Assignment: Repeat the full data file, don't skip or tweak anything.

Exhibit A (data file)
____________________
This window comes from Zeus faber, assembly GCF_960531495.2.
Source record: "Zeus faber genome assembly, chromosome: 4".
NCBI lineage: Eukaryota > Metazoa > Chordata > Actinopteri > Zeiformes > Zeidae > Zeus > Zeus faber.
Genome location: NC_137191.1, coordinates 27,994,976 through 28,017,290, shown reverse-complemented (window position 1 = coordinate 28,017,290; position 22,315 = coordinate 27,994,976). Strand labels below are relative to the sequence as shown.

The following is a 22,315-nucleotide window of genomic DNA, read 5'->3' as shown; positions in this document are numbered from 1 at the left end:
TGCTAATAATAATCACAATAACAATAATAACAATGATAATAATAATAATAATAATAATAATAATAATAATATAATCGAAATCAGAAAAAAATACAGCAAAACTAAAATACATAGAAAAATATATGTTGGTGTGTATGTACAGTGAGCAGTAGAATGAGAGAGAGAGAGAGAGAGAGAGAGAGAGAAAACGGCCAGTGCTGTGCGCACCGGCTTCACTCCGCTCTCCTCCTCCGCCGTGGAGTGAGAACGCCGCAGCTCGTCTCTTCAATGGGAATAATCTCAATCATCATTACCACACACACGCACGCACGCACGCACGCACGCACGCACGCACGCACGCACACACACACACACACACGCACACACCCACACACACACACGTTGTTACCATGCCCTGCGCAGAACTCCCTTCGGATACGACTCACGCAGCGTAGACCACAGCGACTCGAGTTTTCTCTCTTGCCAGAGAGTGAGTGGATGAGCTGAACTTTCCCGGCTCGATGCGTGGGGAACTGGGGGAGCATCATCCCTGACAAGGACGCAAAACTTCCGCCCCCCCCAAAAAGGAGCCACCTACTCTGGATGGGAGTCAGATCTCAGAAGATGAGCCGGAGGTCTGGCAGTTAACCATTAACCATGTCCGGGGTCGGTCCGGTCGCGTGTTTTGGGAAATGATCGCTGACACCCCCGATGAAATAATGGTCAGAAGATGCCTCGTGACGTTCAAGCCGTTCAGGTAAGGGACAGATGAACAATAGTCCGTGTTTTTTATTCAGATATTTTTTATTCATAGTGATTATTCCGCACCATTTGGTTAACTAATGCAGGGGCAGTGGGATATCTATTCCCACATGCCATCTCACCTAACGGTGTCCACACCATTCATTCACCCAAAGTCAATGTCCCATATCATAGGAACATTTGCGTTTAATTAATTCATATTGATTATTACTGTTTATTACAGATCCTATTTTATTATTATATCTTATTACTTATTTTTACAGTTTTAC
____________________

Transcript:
This window comes from Zeus faber, assembly GCF_960531495.2.
Source record: "Zeus faber genome assembly, chromosome: 4".
NCBI lineage: Eukaryota > Metazoa > Chordata > Actinopteri > Zeiformes > Zeidae > Zeus > Zeus faber.
Genome location: NC_137191.1, coordinates 27,994,976 through 28,017,290, shown reverse-complemented (window position 1 = coordinate 28,017,290; position 22,315 = coordinate 27,994,976). Strand labels below are relative to the sequence as shown.

The following is a 22,315-nucleotide window of genomic DNA, read 5'->3' as shown; positions in this document are numbered from 1 at the left end:
TGCTAATAATAATCACAATAACAATAATAACAATGATAATAATAATAATAATAATAATAATAATAATAATATAATCGAAATCAGAAAAAAATACAGCAAAACTAAAATACATAGAAAAATATATGTTGGTGTGTATGTACAGTGAGCAGTAGAATGAGAGAGAGAGAGAGAGAGAGAGAGAGAGAAAACGGCCAGTGCTGTGCGCACCGGCTTCACTCCGCTCTCCTCCTCCGCCGTGGAGTGAGAACGCCGCAGCTCGTCTCTTCAATGGGAATAATCTCAATCATCATTACCACACACACGCACGCACGCACGCACGCACGCACGCACGCACGCACGCACACACACACACACACACGCACACACCCACACACACACACGTTGTTACCATGCCCTGCGCAGAACTCCCTTCGGATACGACTCACGCAGCGTAGACCACAGCGACTCGAGTTTTCTCTCTTGCCAGAGAGTGAGTGGATGAGCTGAACTTTCCCGGCTCGATGCGTGGGGAACTGGGGGAGCATCATCCCTGACAAGGACGCAAAACTTCCGCCCCCCCCAAAAAGGAGCCACCTACTCTGGATGGGAGTCAGATCTCAGAAGATGAGCCGGAGGTCTGGCAGTTAACCATTAACCATGTCCGGGGTCGGTCCGGTCGCGTGTTTTGGGAAATGATCGCTGACACCCCCGATGAAATAATGGTCAGAAGATGCCTCGTGACGTTCAAGCCGTTCAGGTAAGGGACAGATGAACAATAGTCCGTGTTTTTTATTCAGATATTTTTTATTCATAGTGATTATTCCGCACCATTTGGTTAACTAATGCAGGGGCAGTGGGATATCTATTCCCACATGCCATCTCACCTAACGGTGTCCACACCATTCATTCACCCAAAGTCAATGTCCCATATCATAGGAACATTTGCGTTTAATTAATTCATATTGATTATTACTGTTTATTACAGATCCTATTTTATTATTATATCTTATTACTTATTTTTACAGTTTTAC